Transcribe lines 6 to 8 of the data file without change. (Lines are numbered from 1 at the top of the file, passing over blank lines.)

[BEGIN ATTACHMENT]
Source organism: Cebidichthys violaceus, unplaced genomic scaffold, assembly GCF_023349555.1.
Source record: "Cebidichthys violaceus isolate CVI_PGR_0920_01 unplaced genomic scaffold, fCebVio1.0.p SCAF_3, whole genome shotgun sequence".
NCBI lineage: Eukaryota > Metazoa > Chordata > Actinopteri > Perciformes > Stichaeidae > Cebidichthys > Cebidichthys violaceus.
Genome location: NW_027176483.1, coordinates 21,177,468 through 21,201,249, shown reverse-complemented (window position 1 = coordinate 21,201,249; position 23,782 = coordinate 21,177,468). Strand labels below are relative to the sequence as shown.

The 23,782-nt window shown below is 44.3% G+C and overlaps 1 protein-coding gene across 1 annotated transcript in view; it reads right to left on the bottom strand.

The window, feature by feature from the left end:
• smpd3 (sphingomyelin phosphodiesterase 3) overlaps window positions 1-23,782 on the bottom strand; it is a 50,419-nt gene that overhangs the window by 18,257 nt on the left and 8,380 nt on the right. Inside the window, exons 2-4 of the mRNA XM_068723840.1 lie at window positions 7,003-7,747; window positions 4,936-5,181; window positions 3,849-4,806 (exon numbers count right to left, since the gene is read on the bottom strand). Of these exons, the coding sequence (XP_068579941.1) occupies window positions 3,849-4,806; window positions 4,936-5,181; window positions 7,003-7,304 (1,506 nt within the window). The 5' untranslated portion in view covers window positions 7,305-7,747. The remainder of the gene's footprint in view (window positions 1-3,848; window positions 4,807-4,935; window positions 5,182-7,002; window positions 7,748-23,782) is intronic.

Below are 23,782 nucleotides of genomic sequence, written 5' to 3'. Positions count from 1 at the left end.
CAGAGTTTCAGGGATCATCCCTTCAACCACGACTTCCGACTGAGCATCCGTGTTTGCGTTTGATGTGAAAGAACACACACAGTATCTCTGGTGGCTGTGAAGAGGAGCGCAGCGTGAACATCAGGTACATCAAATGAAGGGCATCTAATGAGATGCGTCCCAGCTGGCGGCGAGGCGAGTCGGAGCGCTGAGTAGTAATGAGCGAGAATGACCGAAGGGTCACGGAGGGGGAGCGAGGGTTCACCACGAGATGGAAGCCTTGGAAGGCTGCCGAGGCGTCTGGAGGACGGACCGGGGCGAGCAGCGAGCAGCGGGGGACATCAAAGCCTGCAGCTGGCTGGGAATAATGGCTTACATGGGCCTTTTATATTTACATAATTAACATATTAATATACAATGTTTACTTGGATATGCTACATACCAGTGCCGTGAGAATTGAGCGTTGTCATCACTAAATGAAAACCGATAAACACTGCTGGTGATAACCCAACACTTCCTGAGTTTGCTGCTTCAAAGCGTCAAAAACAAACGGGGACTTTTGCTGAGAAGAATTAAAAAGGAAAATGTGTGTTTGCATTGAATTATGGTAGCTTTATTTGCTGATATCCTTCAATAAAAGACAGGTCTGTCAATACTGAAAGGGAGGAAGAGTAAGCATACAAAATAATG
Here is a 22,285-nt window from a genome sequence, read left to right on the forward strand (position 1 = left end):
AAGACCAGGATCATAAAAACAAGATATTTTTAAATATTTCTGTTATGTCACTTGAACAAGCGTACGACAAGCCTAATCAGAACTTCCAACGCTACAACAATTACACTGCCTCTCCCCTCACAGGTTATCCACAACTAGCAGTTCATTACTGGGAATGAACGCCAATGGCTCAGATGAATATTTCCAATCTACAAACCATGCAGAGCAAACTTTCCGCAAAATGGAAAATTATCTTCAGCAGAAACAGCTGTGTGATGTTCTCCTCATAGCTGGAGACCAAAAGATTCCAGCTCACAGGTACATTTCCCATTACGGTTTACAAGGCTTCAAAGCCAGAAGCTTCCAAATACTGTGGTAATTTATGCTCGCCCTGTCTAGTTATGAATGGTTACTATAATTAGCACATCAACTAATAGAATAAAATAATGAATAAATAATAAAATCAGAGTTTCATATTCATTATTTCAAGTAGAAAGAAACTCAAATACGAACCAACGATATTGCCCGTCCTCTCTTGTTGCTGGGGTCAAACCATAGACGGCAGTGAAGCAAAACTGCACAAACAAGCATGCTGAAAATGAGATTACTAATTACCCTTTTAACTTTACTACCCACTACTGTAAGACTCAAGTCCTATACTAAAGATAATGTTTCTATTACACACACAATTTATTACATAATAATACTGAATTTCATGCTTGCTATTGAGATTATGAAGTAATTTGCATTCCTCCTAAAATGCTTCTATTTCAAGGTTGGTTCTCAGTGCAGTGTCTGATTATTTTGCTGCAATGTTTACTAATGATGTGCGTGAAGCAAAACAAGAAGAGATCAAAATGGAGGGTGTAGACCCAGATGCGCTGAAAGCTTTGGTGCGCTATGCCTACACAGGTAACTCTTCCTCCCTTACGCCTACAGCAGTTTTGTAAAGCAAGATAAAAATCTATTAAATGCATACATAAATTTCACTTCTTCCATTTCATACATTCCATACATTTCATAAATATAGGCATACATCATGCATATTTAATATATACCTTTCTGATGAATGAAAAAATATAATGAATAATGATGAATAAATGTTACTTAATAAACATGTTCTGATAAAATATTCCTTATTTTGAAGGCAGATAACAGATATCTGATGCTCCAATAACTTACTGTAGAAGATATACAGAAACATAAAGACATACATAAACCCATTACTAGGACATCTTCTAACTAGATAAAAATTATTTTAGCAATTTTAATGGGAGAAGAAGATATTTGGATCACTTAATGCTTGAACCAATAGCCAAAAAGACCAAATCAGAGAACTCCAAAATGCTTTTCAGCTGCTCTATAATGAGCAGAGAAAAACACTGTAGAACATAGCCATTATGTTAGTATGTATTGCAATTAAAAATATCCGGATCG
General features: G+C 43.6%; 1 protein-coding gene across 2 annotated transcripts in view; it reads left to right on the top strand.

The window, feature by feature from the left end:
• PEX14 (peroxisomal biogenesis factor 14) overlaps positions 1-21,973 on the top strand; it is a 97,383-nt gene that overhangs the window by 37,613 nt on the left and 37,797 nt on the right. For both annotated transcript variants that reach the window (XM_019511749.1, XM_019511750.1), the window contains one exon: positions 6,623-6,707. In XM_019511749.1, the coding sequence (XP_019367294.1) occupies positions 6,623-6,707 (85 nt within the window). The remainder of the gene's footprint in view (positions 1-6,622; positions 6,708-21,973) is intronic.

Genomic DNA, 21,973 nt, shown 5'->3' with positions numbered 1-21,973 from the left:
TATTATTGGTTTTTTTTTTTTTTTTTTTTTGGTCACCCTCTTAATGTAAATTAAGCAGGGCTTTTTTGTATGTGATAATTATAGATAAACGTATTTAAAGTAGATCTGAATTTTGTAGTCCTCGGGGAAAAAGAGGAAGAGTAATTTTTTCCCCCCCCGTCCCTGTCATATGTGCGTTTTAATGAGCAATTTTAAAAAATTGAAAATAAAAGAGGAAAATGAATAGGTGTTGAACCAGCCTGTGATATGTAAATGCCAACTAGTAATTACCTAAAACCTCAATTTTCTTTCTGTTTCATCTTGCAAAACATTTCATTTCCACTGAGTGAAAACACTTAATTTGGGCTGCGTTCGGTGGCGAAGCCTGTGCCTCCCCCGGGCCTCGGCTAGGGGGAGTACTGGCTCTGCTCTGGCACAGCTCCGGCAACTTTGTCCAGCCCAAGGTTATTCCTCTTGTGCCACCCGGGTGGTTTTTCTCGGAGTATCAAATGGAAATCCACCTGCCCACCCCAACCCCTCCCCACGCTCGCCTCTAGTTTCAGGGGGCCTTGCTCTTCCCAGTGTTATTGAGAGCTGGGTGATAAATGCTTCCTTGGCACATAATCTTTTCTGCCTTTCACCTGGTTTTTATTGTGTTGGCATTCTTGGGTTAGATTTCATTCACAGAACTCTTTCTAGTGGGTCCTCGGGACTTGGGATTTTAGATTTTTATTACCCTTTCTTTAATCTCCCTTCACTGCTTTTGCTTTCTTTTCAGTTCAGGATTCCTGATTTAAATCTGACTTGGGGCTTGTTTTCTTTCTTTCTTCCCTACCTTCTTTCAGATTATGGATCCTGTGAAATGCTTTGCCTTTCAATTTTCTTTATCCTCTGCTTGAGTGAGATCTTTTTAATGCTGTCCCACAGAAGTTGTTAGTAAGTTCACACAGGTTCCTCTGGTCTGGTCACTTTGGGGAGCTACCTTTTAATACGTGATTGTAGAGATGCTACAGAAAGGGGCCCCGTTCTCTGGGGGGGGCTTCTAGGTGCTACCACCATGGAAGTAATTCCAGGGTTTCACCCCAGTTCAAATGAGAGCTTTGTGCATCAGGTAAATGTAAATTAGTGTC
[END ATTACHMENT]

The window, feature by feature from the left end:
• smpd3 (sphingomyelin phosphodiesterase 3) overlaps window positions 1-23,782 on the bottom strand; it is a 50,419-nt gene that overhangs the window by 18,257 nt on the left and 8,380 nt on the right. Inside the window, exons 2-4 of the mRNA XM_068723840.1 lie at window positions 7,003-7,747; window positions 4,936-5,181; window positions 3,849-4,806 (exon numbers count right to left, since the gene is read on the bottom strand). Of these exons, the coding sequence (XP_068579941.1) occupies window positions 3,849-4,806; window positions 4,936-5,181; window positions 7,003-7,304 (1,506 nt within the window). The 5' untranslated portion in view covers window positions 7,305-7,747. The remainder of the gene's footprint in view (window positions 1-3,848; window positions 4,807-4,935; window positions 5,182-7,002; window positions 7,748-23,782) is intronic.

Below are 23,782 nucleotides of genomic sequence, written 5' to 3'. Positions count from 1 at the left end.